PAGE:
What is Motorcycle Trials?
Motorcycle Trials is all about riding a motorbike over and around obstacles. The idea came from manufacturers proving their bikes could go further and over rougher terrain than others. The original name was Reliability Trials, then came Observed Trials, and then just plain Trials. Today the emphasis has moved onto the rider as it assesses his/her ability to keep their feet up through the demanding and technical sections that make up modern trials.
The victor in a Trial is the rider who has completed the course, usually consisting of laps of up to 12 individual sections, on the least marks incurred throughout the day. On each section there is usually a judge, know as an observer, who watches each rider through their section (some Club Trials use self-scoring or a buddy system, if observers are not available). The parameters of the section are determined by flags, tapes and markers, and riders must steer their bikes through pairs of flags or between tapes, and over all obstacles, which may be in that path. Usually red flags/markers/tapes mark the right hand side of the section, and blue for the left hand side. The ultimate aim is to get through the section without stopping or putting any feet down. If the rider does dab (put his/her feet down) then a 1 point penalty is incurred, and up to a maximum of 3 marks can be incurred in one section through dabbing. Continuous dabbing is called footing and the maximum of 3 marks still applies, except that a maximum of 5 marks is awarded if the rider fails to get through the section. If a rider manages to get through the section without the loss of any marks then a clean is awarded (0 penalty points are incurred by the rider).
So, it is only possible to score 0 or 1 or 2 or 3 or 5 in any one section, the minimum being 0 (clean) and the maximum 5 (fail).
The rider with the lowest total of marks at the end of the day is awarded with the premier trophy. There are many classes which can be entered which cater for beginnerís right through to experts.
CVMG Trials Classes
Classic Twin Shock: This class is aimed at later machines from the late 1960's to the early 1980's. Examples are Bultaco Sherpa including the six-speed 199B, Ossa MAR andYellow Gripper, Montesa Cota, Honda TL 125-250, Honda Reflex, Suzuki RL, Kawasaki KT, Yamaha TY 80, 175 and 250, Hodaka, SWM, and Fantic. Bikes must have twin shock rear suspension; no monoshock suspension is allowed. Motors must be air cooled. Brakes must be drum brakes. Disc brakes are not allowed. All components,including frames, engines, forks, and brakes must be from the period. The Twin Shock class will include Expert, Intermediate, and Novice divisions (at the discretion of the event organizers).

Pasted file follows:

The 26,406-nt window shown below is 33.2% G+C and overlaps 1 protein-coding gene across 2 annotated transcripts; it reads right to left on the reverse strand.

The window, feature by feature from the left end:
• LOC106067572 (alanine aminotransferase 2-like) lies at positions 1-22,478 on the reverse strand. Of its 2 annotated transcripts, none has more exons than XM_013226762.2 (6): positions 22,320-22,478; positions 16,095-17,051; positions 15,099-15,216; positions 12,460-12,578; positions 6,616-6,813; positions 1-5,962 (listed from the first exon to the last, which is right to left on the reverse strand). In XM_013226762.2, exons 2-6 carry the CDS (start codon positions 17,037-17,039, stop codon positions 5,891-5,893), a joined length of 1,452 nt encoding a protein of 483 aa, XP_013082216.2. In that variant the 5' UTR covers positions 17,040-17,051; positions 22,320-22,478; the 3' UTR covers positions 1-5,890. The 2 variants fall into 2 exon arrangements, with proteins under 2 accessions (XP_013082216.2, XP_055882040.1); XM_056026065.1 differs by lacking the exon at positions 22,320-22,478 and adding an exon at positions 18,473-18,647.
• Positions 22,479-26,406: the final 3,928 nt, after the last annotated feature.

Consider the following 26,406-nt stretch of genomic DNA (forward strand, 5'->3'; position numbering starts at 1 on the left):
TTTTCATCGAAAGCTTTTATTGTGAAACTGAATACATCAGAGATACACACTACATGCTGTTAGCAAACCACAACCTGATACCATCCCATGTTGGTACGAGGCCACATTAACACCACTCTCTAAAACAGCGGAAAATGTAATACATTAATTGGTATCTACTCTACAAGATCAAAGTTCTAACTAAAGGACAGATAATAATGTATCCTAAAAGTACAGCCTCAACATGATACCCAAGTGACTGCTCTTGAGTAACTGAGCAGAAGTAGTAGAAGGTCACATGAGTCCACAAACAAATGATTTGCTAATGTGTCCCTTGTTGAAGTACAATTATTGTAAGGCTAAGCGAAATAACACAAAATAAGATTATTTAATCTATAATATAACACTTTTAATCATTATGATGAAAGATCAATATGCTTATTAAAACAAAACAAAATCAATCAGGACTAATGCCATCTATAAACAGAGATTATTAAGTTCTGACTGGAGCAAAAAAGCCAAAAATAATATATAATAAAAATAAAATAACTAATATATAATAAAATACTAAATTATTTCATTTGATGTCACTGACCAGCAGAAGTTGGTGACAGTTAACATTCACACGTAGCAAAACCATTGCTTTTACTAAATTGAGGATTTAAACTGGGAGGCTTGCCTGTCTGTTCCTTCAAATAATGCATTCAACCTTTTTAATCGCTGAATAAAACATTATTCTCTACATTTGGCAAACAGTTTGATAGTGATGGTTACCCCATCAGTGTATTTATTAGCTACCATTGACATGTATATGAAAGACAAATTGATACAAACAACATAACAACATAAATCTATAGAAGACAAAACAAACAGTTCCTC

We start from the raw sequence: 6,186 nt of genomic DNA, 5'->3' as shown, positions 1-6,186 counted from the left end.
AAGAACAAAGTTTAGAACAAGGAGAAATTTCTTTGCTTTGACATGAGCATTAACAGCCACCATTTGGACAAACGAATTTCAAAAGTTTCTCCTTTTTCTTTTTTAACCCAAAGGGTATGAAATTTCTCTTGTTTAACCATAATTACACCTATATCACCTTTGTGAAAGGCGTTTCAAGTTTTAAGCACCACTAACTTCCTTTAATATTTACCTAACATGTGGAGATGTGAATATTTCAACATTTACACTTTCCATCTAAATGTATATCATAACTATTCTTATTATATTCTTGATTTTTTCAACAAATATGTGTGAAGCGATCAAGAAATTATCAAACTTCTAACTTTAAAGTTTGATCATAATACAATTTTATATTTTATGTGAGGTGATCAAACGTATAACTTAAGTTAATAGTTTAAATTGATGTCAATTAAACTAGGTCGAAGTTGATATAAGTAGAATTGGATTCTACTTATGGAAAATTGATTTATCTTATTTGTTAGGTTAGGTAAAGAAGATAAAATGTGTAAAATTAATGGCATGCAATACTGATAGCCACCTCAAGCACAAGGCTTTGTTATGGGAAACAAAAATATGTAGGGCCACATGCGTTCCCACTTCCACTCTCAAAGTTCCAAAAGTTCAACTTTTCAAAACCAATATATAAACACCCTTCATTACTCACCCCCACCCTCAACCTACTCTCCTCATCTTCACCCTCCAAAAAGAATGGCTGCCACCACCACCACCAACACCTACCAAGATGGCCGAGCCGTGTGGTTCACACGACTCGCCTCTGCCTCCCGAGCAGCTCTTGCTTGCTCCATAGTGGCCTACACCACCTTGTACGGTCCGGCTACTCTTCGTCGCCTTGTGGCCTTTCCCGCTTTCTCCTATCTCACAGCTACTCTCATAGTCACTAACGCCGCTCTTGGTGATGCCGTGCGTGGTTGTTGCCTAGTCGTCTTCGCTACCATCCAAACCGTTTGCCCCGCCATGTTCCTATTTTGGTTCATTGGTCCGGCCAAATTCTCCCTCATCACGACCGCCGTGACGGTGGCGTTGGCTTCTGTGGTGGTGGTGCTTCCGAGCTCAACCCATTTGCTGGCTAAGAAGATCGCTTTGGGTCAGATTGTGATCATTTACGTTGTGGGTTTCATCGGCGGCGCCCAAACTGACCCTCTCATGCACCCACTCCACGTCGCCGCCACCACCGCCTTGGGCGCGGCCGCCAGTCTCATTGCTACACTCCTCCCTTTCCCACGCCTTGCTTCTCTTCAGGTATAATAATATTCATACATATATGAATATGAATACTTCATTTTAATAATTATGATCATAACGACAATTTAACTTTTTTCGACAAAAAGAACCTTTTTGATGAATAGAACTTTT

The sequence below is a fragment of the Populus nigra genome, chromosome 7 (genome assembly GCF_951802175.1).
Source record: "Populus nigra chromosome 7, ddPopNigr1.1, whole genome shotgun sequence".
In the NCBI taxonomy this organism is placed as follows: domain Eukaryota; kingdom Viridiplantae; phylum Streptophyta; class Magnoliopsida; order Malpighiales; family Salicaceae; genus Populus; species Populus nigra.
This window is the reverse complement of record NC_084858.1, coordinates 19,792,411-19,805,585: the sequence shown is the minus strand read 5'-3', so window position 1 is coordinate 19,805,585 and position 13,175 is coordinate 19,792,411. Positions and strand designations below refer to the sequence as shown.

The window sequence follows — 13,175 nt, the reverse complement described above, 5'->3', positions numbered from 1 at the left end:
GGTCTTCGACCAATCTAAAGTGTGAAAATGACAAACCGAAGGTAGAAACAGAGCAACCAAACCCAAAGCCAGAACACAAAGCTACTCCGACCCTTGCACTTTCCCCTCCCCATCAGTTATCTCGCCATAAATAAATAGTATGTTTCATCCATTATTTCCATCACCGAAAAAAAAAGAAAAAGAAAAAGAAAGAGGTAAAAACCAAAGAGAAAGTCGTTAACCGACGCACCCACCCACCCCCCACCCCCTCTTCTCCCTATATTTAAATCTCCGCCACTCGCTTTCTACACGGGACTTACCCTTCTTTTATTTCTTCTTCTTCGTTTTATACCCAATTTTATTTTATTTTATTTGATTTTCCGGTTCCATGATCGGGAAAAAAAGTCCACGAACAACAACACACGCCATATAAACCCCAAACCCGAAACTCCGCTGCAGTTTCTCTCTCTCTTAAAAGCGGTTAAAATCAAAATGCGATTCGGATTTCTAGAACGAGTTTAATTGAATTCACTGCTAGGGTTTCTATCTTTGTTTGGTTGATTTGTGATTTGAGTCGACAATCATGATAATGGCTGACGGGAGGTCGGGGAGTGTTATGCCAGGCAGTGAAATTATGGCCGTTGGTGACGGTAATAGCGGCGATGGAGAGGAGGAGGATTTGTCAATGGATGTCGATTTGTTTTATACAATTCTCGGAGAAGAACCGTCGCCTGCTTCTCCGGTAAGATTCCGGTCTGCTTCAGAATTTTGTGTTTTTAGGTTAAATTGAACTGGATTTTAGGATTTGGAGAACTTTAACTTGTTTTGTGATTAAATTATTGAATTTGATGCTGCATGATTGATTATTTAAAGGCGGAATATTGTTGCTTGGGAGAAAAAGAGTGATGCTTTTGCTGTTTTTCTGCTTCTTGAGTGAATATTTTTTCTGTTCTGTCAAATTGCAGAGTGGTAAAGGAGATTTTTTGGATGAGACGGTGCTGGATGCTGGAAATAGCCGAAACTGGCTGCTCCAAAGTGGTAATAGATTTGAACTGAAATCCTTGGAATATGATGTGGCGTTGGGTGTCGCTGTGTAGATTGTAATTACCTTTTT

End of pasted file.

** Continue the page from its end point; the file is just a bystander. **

Vintage Heavyweight: This class is aimed at pre-1967 250cc and larger four-stroke machines such as the Ariel HT, Triumph Twins, and Royal Enfield Bullet. Unit and non-unit construction are acceptable. Modifications and major components are limited to those of the era, typical of machines prior to 1967. The Vintage Heavyweight class will include Expert, Intermediate, and Novice divisions (at the discretion of the event organizers).
Vintage Lightweight: This class is aimed at pre-1967 four-stroke and two-stroke machines smaller than 250cc such as the Triumph Cub, BSA Singles, Villiers-powered Greeves, DOT and Cotton. Other machines will be allowed in this class at the discretion of an official. Unit and non-unit construction are acceptable. Modifications and major components are limited to those of the era, typical of machines prior to 1967. The Vintage Lightweight class will include Expert, Intermediate, and Novice divisions (at the discretion of the event organizers).
Rigid: This class is aimed at early machines with rigid or plunger-type rear suspension. The frame must not include a rear swingarm. Front forks must be telescopic or girder and must originate from the same country of origin as the motor and frame. Modifications and major components are limited to those of the era, typical of machines of the 1950ís. There will be a single division for all Rigid machines.
Sidecar: Any pre-1980 twin shock sidecar trials machine is eligible for the Sidecar class. There will be a single division for all Sidecar machines.
N.B: these classes may be altered at the discretion of the event organisers and depending upon local conditions, machines entered and experience level of the riders.
At the discretion of the event organizers, sections may be divided into different lines for different classes.
Classic Twin shock: Expert line 1; Intermediate line 2; Novice line 3
Vintage Heavyweight: Expert line 2; Intermediate line 2; Novice line 3
Vintage Lightweight: Expert line 2; Intermediate line 2; Novice line 3
Sidecar: line 3
Rigid: line 3
Technical Inspection and Modifications
Scoring Procedures and Sections
0 - Clean
1 - One dab
2 - Two dabs
3 - Three or more dabs (footing)
5 - Failure
5 - Failure to enter section
Definitions for Trials Rules
21st February 2003
(Thanks to Bob Coy and Nick Pearson)